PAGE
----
So sorry you are experiencing "Technician" problems at this time.
Bon Chance!


It's a difficult situation. I would be reluctant to trust that the technician can do anything right. Perhaps it's one of my pet peeves, but if there is only one tuning pin on a piano, one could consider a second chance. But, starting off with ~210+ examples of how the finished product should look and then get it wrong takes a special kind of stupid. How can you possibly leave a job looking differently than all the rest of the pins?!? Aargh!!

It's one thing if the technician was obviously trying and maybe one or two coils weren't quite compacted perfectly or a becket wasn't fully pushed into the hole. That would be an example of a beginner or perhaps a technician who didn't have a meticulous attitude. But coils going over each other?? It is not possible to come up with an excuse to justify that kind of willful failure to follow hundreds of examples in front of their eyes.
</ending teeth-gnashing session>

Regarding the tuning pin statement. I realize that the Pacific Northwest is a somewhat different situation, but in most of the US installing new tuning pins would be mandatory for any kind of restringing unless the piano is fairly new -- say 10 years old, 20 max.


Keith Akins, RPT
Piano Technologist
USA Distributor for Isaac Cadenza hammers and Profundo Bass Strings
Supporting Piano Owners D-I-Y piano tuning and repair
editor emeritus of Piano Technicians Journal
Re: Urgent advice neded about restringing the bass [Re: akin] #2371790 01/09/15 09:36 PM
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Ugh! Poor stringing is one of my pet peeves. It's so easy to do it right and give the whole job a meticulous professional look. I'm baffled by the sloppy work out there.


David L. Jenson
Tuning - Repairs - Refurbishing
Jenson's Piano Service
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Re: Urgent advice neded about restringing the bass [Re: akin] #2371803 01/09/15 10:50 PM
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beethoven986 Offline
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Sounds like a bad job to me.

Re: Urgent advice neded about restringing the bass [Re: akin] #2371819 01/09/15 11:44 PM
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BDB Offline
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What you need to do is find someone who can fix the work that was done. Then have that person do the rest of the work.


Semipro Tech
Re: Urgent advice neded about restringing the bass [Re: akin] #2371827 01/10/15 12:21 AM
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Bellyman Offline
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Time for a real tech... This person obviously doesn't know what they're doing, and if they do, don't care.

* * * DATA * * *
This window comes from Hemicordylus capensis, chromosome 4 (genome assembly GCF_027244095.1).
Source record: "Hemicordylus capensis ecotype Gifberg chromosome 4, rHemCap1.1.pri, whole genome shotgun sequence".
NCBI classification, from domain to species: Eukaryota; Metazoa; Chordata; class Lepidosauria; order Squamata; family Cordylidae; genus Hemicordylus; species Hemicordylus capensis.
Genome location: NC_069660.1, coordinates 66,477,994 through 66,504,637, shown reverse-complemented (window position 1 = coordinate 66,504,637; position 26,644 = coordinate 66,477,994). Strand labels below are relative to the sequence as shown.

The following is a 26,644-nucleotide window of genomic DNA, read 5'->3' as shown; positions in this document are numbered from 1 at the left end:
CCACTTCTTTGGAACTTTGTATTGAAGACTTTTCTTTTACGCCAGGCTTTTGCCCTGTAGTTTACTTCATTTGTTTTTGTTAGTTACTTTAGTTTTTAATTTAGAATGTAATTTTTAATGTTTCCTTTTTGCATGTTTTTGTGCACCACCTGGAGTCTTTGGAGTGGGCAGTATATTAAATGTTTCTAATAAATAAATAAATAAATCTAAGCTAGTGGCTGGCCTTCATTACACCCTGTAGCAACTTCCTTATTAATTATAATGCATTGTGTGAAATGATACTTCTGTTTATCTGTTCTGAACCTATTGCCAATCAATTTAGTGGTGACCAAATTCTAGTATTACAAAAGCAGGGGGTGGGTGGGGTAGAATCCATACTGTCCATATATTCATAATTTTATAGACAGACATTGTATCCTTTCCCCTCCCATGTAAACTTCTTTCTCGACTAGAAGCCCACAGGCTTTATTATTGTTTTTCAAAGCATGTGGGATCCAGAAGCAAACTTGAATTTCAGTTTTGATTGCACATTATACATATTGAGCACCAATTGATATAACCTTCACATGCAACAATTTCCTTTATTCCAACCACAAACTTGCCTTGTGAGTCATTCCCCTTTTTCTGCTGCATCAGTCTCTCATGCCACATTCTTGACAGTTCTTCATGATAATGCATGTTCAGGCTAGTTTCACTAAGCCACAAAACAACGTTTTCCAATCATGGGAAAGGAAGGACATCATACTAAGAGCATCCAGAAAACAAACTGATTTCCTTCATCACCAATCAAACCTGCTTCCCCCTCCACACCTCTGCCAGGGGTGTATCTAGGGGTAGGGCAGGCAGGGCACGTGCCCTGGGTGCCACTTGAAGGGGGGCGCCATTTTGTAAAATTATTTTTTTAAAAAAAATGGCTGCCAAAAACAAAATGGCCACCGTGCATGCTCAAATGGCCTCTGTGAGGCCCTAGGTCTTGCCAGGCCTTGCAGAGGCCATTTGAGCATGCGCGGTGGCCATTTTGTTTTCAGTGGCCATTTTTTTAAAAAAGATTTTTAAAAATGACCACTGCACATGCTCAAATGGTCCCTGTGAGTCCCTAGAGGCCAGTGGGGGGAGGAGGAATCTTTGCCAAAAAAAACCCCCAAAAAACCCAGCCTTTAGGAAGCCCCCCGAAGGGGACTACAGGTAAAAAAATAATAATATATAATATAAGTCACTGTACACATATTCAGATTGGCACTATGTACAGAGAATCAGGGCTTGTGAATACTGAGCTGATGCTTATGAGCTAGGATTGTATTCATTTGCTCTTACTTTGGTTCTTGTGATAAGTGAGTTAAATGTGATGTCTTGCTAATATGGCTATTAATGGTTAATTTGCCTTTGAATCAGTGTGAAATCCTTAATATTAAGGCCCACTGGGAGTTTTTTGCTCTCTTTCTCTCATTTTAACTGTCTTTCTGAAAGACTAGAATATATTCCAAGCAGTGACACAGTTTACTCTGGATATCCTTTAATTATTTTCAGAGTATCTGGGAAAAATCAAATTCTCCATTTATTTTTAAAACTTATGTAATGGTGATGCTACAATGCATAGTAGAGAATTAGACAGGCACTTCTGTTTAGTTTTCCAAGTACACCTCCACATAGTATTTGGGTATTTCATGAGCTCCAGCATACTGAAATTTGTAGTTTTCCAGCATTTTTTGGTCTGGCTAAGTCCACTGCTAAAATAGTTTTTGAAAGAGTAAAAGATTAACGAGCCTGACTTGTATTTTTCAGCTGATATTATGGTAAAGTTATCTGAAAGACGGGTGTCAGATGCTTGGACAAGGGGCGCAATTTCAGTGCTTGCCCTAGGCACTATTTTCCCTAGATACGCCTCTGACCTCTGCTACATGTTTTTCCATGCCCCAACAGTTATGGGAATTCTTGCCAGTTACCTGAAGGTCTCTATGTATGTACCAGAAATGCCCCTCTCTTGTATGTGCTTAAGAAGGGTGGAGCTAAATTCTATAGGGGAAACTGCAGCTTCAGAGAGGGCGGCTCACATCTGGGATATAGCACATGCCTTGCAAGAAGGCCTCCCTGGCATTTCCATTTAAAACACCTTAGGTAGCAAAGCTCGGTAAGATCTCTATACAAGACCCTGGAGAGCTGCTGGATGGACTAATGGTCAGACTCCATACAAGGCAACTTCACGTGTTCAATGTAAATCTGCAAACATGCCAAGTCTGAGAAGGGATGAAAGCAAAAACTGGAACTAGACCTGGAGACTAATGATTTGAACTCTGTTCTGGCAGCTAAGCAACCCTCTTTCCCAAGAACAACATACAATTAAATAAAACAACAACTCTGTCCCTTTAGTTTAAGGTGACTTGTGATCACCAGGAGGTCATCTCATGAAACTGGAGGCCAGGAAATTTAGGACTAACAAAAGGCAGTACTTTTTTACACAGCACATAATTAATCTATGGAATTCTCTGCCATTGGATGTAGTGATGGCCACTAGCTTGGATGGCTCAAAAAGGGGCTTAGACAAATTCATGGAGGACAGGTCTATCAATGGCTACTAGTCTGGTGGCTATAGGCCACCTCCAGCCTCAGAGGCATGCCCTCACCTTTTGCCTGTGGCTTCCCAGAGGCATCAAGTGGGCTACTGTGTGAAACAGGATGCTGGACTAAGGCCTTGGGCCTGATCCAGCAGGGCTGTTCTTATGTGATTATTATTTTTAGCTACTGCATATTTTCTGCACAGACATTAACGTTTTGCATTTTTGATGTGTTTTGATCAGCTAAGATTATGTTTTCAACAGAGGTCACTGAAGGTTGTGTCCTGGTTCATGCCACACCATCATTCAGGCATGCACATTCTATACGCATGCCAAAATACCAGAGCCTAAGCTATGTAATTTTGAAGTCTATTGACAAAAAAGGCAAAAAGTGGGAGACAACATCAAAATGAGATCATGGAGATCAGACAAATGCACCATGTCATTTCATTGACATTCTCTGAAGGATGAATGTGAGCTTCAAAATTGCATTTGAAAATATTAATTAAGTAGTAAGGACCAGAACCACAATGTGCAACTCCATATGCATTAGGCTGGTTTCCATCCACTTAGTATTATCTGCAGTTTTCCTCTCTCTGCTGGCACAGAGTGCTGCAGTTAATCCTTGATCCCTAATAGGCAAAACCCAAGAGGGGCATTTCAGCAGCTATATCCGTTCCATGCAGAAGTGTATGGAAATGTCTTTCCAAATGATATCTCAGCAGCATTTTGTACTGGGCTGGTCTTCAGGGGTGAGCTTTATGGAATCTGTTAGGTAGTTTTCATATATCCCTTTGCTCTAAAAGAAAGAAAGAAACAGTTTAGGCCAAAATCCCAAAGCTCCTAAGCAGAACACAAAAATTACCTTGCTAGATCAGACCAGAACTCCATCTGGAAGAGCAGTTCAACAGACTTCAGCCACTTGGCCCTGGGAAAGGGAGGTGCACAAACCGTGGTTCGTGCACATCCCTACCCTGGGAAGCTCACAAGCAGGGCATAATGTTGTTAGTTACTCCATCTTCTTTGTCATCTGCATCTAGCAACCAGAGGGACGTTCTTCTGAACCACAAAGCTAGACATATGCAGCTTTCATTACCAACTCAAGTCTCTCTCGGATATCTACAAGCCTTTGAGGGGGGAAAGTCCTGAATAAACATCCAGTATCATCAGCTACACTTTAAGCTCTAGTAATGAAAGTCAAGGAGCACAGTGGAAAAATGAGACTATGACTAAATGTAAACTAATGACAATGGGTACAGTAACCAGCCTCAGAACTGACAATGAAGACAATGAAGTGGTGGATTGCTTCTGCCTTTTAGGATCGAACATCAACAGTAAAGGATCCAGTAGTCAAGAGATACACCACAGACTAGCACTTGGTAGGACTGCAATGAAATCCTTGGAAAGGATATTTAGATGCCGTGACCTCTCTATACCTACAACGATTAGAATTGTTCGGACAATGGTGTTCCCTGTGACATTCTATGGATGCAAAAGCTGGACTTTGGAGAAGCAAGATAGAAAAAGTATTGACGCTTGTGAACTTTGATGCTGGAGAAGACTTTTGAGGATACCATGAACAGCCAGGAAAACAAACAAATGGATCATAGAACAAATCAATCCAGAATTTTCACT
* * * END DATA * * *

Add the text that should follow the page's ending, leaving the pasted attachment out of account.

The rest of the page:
It's up to you whether you want to see if they guy will fix it. I tend to agree that maybe it's best that this tech not do any more work until they fix what they've already screwed up. If they won't, you don't want them messing up anything else.

Just my opinion.

Re: Urgent advice neded about restringing the bass [Re: akin] #2371868 01/10/15 05:16 AM
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Have you expressed your concerns to the tech? What did the tech offer in response?


Bob W.
Piano Technician (Retired since 2006)
Conway, Arkansas
www.pianotechno.blogspot.com
Re: Urgent advice neded about restringing the bass [Re: akin] #2371900 01/10/15 09:31 AM
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Originally Posted by akin
I have recently had the bass strings replaced on my 1910 Steinway Model O. After the technician left, I decided to take a closer look at the work that was just done, and noticed the following:

- the coils were not wound evenly around the new pins: some had gaps, others seemed to overlap in a pretty haphazard fashion, sort of crisscrossing each other

- the new felt strip was bunched up in two places, leaving some of the strings only partially bearing on the felt. The strip itself was not glued to the harp.

I would like to know if this could possibly affect the tone and future tunings of the new strings, or if it could be considered acceptable, since it's not a factory installation.

The technician is to return to work on replacing some action parts next week, and I would like to know whether his workmanship was substandard before I have him do anything else.

Most grateful for any advice from PTG folks out there